Climate Migration by Mary Hospedales
Climate Migration by Mary Hospedales
The Poseidon Principles: A Groundbreaking New Formula for Navigating Decarbonization
June 17, 2019: For the past 18 months, Rocky Mountain Institute (RMI) has worked behind closed doors with an unprecedented coalition to establish the Poseidon Principles. Today, June 18, 2019, the Principles become public as 11 banks representing approximately $100 billion become the founding signatories of the agreement.
The Poseidon Principles are a new type of climate change agreement, the significance of which is difficult to overstate. As the first global, sector-wide, and self-governing climate alignment agreement among financial institutions, these principles redefine the role of banks in the maritime shipping sector and lay a clear path for the broader financial sector to make new, significant contributions to global decarbonization.
The Poseidon Principles are the first example of financial players joining forces to drive greenhouse gas (GHG) emissions reductions in line with a climate target. Signatories to the Poseidon Principles will work to foster the decarbonization of the maritime shipping sector, which represents two to three percent of global GHG emissions—around the same amount as the nation of Germany. They will do this in line with the International Maritime Organization’s (IMO’s) climate target of 50 percent absolute GHG reductions by 2050. Read More
The real cure for our environmental problems is to understand that our job is to salvage Mother Nature.
Snipers ordered to shoot children, Israeli general confirms |
An Israeli general has confirmed that when snipers stationed along Israel’s boundary with Gaza shoot at children, they are doing so deliberately, under clear and specific orders.
In a radio interview, Brigadier-General (Reserve) Zvika Fogel describes how a sniper identifies the “small body” of a child and is given authorization to shoot.
Fogel’s statements could be used as evidence of intent if Israeli leaders are ever tried for war crimes at the International Criminal Court.
On Friday, an Israeli sniper shot dead 14-year-old Muhammad Ibrahim Ayyoub.
The boy, shot in the head east of Jabaliya, was the fourth child among the more than 30 Palestinians killed during the Great March of Return rallies that began in Gaza on 30 March. Read More
Following a secret ballot held on Friday, the UN General Assembly elected five countries to the Security Council, including St. Vincent and the Grenadines, the smallest nation ever to secure a seat.
Speaking to the press outside the General Assembly Hall, Ralph Gonsalves, Prime Minister of St. Vincent and the Grenadines, described the election of his multi-island nation of around 110,000 people, as a “historic occasion”.
Mr. Gonsalves added that the country is committed to the principle of sustainable development and, as a Small Island Developing State in danger of inundation by rising seas, is very concerned about the consequences of adverse climate change and intends to work very closely with the other members of the Security Council. The UN, he added, has limitations, but it also has “profound strengths.”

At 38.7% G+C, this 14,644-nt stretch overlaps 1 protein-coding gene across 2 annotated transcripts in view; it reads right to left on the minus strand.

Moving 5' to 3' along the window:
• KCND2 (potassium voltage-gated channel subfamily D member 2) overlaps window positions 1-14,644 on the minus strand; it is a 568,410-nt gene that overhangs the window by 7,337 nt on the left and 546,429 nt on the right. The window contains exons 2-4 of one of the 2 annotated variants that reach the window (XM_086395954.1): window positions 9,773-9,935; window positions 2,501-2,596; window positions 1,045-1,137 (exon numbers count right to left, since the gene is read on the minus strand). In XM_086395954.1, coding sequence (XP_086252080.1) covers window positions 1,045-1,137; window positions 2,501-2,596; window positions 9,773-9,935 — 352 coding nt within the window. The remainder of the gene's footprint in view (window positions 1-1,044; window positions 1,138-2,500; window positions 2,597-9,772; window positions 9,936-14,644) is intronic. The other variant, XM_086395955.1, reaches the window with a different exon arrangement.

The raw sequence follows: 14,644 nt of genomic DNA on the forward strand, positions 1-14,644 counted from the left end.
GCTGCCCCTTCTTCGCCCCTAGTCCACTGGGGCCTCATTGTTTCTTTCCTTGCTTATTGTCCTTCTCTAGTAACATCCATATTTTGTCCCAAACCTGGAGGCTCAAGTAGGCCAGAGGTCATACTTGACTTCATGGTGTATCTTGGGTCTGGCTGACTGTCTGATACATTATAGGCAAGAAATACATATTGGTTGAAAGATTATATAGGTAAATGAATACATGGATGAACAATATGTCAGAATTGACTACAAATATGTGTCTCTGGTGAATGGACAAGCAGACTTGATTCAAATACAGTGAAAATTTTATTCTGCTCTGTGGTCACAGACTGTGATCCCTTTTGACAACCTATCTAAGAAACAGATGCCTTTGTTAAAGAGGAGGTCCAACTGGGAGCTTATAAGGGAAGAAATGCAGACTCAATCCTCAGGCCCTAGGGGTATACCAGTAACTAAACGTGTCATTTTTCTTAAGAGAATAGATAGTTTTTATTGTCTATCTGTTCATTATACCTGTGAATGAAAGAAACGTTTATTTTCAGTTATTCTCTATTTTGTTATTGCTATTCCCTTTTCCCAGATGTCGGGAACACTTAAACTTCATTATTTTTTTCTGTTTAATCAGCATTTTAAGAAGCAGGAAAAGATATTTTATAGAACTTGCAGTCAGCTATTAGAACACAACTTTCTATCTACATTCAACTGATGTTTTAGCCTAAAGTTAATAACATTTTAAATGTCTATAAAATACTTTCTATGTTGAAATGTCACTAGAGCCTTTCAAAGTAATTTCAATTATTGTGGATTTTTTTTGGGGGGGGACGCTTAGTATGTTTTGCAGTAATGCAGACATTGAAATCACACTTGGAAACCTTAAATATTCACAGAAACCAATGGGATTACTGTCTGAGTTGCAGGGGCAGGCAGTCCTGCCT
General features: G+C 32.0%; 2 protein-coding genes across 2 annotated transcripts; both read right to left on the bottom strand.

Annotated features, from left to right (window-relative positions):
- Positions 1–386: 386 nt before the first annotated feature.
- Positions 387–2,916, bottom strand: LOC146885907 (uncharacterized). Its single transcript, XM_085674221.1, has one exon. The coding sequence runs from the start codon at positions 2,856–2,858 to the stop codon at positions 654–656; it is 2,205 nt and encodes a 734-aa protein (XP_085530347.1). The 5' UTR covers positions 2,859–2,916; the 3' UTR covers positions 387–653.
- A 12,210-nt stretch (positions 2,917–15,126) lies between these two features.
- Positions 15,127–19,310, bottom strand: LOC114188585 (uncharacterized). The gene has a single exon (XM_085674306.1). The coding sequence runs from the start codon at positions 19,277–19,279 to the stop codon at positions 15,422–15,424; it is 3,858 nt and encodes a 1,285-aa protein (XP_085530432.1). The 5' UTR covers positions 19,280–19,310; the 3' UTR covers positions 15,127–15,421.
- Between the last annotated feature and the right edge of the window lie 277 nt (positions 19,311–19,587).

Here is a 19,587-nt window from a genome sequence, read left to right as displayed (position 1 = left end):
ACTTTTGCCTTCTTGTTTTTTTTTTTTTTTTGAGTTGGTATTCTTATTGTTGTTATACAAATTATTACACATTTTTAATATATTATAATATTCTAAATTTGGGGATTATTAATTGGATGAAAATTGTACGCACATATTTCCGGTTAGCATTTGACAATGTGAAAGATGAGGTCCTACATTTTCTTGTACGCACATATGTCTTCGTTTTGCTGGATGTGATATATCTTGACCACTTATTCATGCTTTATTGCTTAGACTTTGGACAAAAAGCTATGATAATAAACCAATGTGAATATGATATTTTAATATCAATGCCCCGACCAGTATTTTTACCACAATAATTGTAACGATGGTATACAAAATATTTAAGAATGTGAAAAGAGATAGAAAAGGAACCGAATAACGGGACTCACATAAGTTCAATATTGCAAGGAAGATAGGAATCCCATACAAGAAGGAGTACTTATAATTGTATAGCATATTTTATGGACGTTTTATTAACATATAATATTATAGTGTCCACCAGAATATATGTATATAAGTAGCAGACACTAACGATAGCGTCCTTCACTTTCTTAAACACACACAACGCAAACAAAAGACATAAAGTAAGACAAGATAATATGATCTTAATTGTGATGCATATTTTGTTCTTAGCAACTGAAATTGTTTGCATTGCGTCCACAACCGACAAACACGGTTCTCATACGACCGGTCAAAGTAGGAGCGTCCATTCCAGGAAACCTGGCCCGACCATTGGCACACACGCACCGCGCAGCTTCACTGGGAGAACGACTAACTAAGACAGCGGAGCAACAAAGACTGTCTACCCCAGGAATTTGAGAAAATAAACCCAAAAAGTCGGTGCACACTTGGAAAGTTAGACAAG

Following a 2014 General Assembly resolution, elections to the non-permanent Security Council seats were moved from October to June, to give incoming countries more time to prepare for their terms, before assuming their responsibilities.
Watch Mr. Gonsalves’s remarks to reporters below, following the Security Council vote at UN Headquarters in New York. Read More
The UK’s offshore oil and gas sector “is listening” to teenage climate activist Greta Thunberg, according to a leading industry figure.
She claimed the sector “can find and deliver” solutions to tackle the issue.
Miss Thunberg sparked an international youth movement after she staged a “School Strike for Climate” last year.
Since then school students around the world have gone on strike to demand action on climate change.
In a recent speech to MPs, the 16-year-old Swede criticised the UK for supporting new exploitation of fossil fuels and exaggerating cuts to carbon emissions. Read More
Who has a scythe sharp enough to fell the stalks of capitalism today? It’s not Marx, Lenin and Mao
One promising precedent on this path to a post-imperial future has emerged in Aotearoa/New Zealand, where the Whanganui Maori iwi just won a 140-year legal battle to recognize that their ancestral Whanganui river has legal rights equal to a human being.
In the fight for climate justice, indigenous people set the path – and lead the way
The Whanganui settlement, which was signed by the Whanganui iwi in 2014 and enacted into law by New Zealand parliament last week, established two guardians to act on behalf of the river, one from the crown and one from the iwi. In addition to legal recognition of the personhood of the Whanganui river, the settlement provided financial redress to the iwi of NZ$80m, and an additional NZ$1m contribution to establish the legal framework for the river.
Less than a week after the legislation went into effect, India’s Uttarakhand high court cited the Whanganui decision when it ruled that the Ganges and Yamuna rivers have the legal status of a person. Read More